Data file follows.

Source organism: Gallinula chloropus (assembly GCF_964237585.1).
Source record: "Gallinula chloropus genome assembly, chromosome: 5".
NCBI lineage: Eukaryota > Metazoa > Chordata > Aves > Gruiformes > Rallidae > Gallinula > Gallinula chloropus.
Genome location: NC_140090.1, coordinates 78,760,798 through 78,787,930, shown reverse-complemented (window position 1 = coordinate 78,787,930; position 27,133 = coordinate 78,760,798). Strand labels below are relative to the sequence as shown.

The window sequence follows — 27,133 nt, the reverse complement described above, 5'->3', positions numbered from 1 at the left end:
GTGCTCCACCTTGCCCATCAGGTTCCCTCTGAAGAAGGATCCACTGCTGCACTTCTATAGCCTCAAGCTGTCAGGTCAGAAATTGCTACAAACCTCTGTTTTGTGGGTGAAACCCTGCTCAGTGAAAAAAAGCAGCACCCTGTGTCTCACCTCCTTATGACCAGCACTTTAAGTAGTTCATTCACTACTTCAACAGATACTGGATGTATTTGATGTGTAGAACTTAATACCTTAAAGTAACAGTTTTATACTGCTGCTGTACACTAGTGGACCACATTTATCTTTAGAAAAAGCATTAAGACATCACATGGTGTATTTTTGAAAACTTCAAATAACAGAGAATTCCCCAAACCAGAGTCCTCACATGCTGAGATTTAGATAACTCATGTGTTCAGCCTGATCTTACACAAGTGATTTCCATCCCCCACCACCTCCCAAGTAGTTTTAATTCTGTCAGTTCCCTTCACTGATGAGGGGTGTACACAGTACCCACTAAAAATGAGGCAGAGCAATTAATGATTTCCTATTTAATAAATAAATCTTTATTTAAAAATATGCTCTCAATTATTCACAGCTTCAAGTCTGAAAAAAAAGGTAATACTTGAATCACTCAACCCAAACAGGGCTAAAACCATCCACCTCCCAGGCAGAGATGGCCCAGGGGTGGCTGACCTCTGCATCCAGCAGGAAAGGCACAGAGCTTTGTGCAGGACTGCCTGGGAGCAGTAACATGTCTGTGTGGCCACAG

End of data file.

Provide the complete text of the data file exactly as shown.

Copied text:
Source organism: Gallinula chloropus (assembly GCF_964237585.1).
Source record: "Gallinula chloropus genome assembly, chromosome: 5".
NCBI lineage: Eukaryota > Metazoa > Chordata > Aves > Gruiformes > Rallidae > Gallinula > Gallinula chloropus.
Genome location: NC_140090.1, coordinates 78,760,798 through 78,787,930, shown reverse-complemented (window position 1 = coordinate 78,787,930; position 27,133 = coordinate 78,760,798). Strand labels below are relative to the sequence as shown.

The window sequence follows — 27,133 nt, the reverse complement described above, 5'->3', positions numbered from 1 at the left end:
GTGCTCCACCTTGCCCATCAGGTTCCCTCTGAAGAAGGATCCACTGCTGCACTTCTATAGCCTCAAGCTGTCAGGTCAGAAATTGCTACAAACCTCTGTTTTGTGGGTGAAACCCTGCTCAGTGAAAAAAAGCAGCACCCTGTGTCTCACCTCCTTATGACCAGCACTTTAAGTAGTTCATTCACTACTTCAACAGATACTGGATGTATTTGATGTGTAGAACTTAATACCTTAAAGTAACAGTTTTATACTGCTGCTGTACACTAGTGGACCACATTTATCTTTAGAAAAAGCATTAAGACATCACATGGTGTATTTTTGAAAACTTCAAATAACAGAGAATTCCCCAAACCAGAGTCCTCACATGCTGAGATTTAGATAACTCATGTGTTCAGCCTGATCTTACACAAGTGATTTCCATCCCCCACCACCTCCCAAGTAGTTTTAATTCTGTCAGTTCCCTTCACTGATGAGGGGTGTACACAGTACCCACTAAAAATGAGGCAGAGCAATTAATGATTTCCTATTTAATAAATAAATCTTTATTTAAAAATATGCTCTCAATTATTCACAGCTTCAAGTCTGAAAAAAAAGGTAATACTTGAATCACTCAACCCAAACAGGGCTAAAACCATCCACCTCCCAGGCAGAGATGGCCCAGGGGTGGCTGACCTCTGCATCCAGCAGGAAAGGCACAGAGCTTTGTGCAGGACTGCCTGGGAGCAGTAACATGTCTGTGTGGCCACAG